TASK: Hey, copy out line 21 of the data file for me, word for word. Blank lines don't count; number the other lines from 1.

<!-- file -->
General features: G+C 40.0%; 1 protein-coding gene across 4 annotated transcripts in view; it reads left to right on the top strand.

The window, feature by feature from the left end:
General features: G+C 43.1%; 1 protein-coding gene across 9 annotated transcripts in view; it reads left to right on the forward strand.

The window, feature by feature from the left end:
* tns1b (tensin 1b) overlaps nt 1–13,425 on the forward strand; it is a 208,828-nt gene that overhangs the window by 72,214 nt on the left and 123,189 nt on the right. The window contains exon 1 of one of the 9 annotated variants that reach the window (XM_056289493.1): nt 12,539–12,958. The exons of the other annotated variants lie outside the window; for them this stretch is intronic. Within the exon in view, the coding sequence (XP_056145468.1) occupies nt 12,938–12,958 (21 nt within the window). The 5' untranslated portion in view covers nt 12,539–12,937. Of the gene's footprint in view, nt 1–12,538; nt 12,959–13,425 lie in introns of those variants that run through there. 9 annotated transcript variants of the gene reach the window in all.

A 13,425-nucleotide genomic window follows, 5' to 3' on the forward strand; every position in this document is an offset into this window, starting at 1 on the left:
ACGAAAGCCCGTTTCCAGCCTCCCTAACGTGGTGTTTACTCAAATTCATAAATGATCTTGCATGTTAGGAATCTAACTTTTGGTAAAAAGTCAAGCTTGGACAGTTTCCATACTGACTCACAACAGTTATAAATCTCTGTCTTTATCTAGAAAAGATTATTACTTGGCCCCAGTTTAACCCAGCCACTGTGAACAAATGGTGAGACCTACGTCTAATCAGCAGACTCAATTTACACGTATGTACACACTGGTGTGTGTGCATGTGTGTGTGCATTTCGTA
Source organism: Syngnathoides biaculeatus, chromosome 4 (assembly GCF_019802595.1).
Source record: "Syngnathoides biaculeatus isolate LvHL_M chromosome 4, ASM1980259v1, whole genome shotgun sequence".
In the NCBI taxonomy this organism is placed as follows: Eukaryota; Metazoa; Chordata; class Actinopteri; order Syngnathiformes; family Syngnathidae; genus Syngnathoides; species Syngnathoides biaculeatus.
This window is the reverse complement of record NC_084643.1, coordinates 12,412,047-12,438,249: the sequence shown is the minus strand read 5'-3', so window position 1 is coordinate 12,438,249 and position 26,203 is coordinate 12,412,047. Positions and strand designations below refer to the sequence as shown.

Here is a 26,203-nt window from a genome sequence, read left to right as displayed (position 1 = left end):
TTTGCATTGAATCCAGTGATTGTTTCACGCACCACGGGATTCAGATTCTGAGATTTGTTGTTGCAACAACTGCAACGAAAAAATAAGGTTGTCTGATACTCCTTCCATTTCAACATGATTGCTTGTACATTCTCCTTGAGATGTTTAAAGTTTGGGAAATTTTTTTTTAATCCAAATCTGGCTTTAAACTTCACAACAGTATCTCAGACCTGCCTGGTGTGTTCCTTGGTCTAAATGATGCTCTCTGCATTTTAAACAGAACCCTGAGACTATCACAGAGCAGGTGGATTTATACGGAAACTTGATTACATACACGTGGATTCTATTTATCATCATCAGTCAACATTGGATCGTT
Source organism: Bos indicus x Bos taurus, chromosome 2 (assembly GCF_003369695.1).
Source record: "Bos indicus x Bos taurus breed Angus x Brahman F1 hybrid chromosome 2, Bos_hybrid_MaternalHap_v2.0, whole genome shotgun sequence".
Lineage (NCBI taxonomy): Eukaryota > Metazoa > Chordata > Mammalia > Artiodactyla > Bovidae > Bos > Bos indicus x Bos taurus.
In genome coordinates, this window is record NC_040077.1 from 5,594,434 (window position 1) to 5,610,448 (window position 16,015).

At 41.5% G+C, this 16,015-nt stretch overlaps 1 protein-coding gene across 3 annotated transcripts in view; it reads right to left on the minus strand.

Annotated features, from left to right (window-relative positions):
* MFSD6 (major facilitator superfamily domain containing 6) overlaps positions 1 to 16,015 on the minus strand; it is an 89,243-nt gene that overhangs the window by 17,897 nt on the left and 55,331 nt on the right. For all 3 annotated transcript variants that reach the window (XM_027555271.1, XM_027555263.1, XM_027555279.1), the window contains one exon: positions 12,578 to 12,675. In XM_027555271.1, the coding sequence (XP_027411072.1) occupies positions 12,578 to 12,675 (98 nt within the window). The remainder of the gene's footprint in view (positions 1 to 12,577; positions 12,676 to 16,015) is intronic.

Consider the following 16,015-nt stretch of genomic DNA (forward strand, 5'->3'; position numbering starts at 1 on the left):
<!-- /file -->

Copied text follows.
Consider the following 16,015-nt stretch of genomic DNA (forward strand, 5'->3'; position numbering starts at 1 on the left):